In Conversation With Tim Bourne of Bonhams
My first foray into the industry was in the watch department at Christie’s, close to a decade ago, under the leadership of Tim Bourne in Hong Kong. With Bonhams’ watch department slipping off the radar momentarily these last few years, it’s no surprise an industry stalwart such as Bourne, would be bestowed with the task to revive it, as new International Director of Watches, Asia. After he walked us through a few key pieces from the upcoming sale in London, I sat down with him to find out his thoughts on collecting, going digital and his vision for Bonhams.
You disappeared from the auction business for a few years. Why did you return and how is it being back?
I’ve been in the industry for 20-plus years and sometimes it’s good to take a breather and take stock of what’s been going on and how one’s career has evolved. It also coincided with me having three young children, so it was wonderful to have that opportunity to spend time with them during these early years. And why I’m back? Well, hey, Hong Kong feels very comfortable, I almost feel like Hong Kong is more home than England now and Vanessa, my wife, she was brought up in Hong Kong. We have a lot of friends and contacts here so it seemed the natural choice to come back. I was having a very casual coffee one day with Matthew [Girling, Bonhams CEO] and the idea came up, and we thought, “Okay, let’s give it a go” and that’s why I came back to Bonhams. It’s a new challenge and a new direction, but we have faced challenges before and we faced ways in which we wanted to grow things before, so yes, it’s exciting.
Tell us about your background, what attracted you to watches and how you came to work in the auction business?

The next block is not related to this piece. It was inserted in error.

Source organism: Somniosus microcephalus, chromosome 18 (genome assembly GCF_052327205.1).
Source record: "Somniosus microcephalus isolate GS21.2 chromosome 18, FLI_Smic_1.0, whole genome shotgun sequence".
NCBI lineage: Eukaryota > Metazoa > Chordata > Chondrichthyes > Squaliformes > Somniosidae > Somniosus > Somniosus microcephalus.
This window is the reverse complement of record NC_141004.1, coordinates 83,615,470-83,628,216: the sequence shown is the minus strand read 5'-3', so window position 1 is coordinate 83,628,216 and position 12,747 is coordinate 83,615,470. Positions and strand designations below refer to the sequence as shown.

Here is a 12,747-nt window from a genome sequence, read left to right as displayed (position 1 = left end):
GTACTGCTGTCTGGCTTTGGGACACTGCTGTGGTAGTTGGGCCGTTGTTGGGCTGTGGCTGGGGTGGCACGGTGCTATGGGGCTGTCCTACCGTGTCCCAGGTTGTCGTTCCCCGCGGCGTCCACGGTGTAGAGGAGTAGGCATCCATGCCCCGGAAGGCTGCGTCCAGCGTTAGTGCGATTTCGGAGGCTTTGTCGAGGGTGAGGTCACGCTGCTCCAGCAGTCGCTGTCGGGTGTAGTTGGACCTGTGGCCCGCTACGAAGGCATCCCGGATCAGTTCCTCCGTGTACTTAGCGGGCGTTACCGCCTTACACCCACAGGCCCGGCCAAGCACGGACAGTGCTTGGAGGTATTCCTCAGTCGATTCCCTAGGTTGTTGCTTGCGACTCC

I was mesmerized way back, even when I was at school, by auctions, and I remember doing projects, I think, when I was 12 years old on all the different types of auctions that used to go on and what used to hit the headlines. Now going hand in hand with that, I was actually planning on being a professional musician and it wasn’t until my early 20s that I realized perhaps being a professional musician was not my intended long-term profession.
So, then I wrote to various auction houses and Christie’s in South Kensington was where I first started and that’s where I learned all of what I understood about the business. Within 10 months of working there, the possibility of joining the watch department arose, so that was a wonderful way in which I could actually start being a junior specialist or trainee specialist. That was a great grounding and England was a wonderful place to start because it was almost like an antiques roadshow on a daily basis. So, you get to see many pieces, you get to see many characters and dealers, collectors and everything else. That’s where you slowly build up your knowledge and that was obviously my first initial years in the watch business, in London, for five or six years, and gradually it moved out to Asia when Sotheby’s asked me to start the watch auctions out here. That was in 1997.
It’s obvious you were brought in to revive the watch department at Bonhams. What are your plans and how are you going to develop it?
Well, without revealing all my little secrets to you… [laughs] I think what Bonhams does do and where Bonhams has a niche, is that it connects with many collectors. When you can connect with collectors, that’s one of the most enjoyable aspects of the business. You’re discussing with them about a mutually interesting topic and you’re looking at all different types of watches from all different types of brands; collectors and everybody else represent a huge variety of cultures, backgrounds and nationalities, and also people from all different walks of life. I think watches are a collecting medium that encompass all of that and I think that’s the beauty of the actual subject matter. Everybody can understand a watch, everybody can connect with a watch on some level. Whether it’s talking about a million dollar watch or one that costs much, much less. But there are always reasons as to why someone is connected there.
What Bonhams does is reach out to collectors and it has a base that is not so elitist and that is hopefully something that we want to encourage, to grow our business but with those true core values of connecting with collectors. I don’t want to turn watch collectors away who perhaps have three or four, five thousand dollars to spend, because in their view that particular watch they are interested in is just as important as it is to somebody else. So, where we want to take Bonhams is obviously to, first of all, have sales back here again and to increase the size of the sales and have people interacting with us.